In this approved excerpt from Ken’s terrific book, “You Just Can’t Teach That, Or Can You?”, he encourages coaches to be specific with their instructions.

The wrong or right use of words can send an athlete into a chain-reaction spiral of events–actions and reactions that can be positive or negative.

It just depends on the athlete. The specific use of a word or phrase can create understanding or confusion. Words can even create peace or war! Words can create an opinion of what the athlete needs to do next. Most of the coaching I have seen requires the athlete to develop an understanding of what the coach wants and expects. He or she must learn what the coach is looking for, and he/she had better decipher the meanings quickly or he won’t be playing.

It’s the same with teachers and professors; the burden of understanding is on the student. If the student doesn’t get it, then the student falls behind, becomes discouraged, disengaged, or fails.

Yet we, as adult coaches, with the mature brains, expect kids to immediately understand what we mean. It should be the other way around. For years we have seen research from countless studies that show the cognitive development of young athletes.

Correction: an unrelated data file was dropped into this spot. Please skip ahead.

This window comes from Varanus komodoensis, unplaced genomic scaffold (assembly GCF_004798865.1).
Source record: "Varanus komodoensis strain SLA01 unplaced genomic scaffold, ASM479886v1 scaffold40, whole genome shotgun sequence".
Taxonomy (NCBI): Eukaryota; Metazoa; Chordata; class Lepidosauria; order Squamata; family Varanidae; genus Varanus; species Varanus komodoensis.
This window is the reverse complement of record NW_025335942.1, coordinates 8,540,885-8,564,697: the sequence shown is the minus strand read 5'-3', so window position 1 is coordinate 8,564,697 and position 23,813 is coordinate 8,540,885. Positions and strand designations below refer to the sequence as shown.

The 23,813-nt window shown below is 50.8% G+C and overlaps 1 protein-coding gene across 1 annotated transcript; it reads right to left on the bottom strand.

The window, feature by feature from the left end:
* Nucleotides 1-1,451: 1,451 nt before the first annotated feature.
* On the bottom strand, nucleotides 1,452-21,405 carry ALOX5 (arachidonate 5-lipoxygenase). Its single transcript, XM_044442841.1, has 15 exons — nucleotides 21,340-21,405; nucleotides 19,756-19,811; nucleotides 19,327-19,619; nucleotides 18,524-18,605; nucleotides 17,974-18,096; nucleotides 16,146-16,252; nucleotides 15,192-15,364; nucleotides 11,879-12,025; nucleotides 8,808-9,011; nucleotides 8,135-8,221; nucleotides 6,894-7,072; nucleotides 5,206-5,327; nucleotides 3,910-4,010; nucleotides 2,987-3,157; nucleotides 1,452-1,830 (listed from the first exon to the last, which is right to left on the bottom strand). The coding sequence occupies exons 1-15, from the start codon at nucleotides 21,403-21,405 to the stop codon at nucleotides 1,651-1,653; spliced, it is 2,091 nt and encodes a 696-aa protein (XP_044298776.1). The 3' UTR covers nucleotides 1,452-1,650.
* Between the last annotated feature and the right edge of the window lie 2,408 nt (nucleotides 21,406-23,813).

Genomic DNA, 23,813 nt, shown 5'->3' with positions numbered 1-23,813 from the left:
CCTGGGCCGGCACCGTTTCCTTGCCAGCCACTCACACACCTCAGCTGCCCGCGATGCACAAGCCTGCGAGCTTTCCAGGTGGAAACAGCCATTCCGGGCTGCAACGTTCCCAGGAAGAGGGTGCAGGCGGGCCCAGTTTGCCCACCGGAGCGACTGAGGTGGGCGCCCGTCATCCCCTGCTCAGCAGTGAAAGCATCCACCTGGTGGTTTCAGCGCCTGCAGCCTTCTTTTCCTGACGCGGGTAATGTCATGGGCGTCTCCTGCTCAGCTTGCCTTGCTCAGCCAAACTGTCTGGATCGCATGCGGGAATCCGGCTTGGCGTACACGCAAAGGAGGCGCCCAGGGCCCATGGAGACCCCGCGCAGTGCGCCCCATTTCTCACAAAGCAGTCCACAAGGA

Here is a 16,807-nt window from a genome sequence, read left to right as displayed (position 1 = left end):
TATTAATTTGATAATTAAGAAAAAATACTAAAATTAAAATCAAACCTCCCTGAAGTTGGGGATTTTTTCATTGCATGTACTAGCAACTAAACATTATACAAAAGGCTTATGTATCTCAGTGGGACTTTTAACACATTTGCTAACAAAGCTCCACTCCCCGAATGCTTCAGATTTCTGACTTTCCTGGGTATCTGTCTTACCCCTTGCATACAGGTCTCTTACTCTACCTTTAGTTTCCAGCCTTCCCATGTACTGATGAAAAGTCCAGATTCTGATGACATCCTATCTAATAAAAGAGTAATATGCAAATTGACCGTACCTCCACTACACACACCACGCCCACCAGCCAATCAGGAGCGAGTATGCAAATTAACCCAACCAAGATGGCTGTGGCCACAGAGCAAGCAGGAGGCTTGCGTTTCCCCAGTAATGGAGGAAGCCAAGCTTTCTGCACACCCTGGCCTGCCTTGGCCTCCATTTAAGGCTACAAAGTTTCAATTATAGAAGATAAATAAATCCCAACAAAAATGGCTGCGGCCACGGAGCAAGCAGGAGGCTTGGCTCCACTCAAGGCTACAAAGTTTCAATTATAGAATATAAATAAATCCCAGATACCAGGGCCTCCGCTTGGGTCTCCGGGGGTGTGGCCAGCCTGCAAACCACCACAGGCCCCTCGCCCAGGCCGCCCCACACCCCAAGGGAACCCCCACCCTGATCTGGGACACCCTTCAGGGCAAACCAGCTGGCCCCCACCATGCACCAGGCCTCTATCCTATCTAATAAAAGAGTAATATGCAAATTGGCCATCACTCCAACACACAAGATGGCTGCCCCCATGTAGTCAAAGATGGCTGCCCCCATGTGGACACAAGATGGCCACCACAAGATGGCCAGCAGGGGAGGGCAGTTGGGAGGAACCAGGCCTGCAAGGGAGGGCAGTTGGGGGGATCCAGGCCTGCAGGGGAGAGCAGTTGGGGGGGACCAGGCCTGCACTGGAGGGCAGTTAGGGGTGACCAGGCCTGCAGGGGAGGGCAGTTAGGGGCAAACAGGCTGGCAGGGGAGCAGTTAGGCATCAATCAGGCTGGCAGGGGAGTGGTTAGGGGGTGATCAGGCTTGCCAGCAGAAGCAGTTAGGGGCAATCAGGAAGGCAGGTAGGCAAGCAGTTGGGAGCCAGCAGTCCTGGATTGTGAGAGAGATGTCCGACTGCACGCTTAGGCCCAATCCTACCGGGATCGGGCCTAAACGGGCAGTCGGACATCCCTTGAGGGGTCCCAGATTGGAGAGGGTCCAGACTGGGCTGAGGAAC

We know their cognitive abilities don’t mature until the 20 – 24 age range. The adult, or coach, is the person who possesses the mature brain and cognitive abilities.

The adult is the person with the ability to “decipher” quickly and more accurately. The burden of understanding and communication should be on the shoulders of the adult coach when teaching speed.

The coach needs to learn what the young athlete is thinking and how the young athlete learns. The best teachers understand this and help the young athlete or student to learn from their point of view.

For instance, when you tell a young athlete to, “Go! Go! Go!” how long will it take kid to figure out what you mean?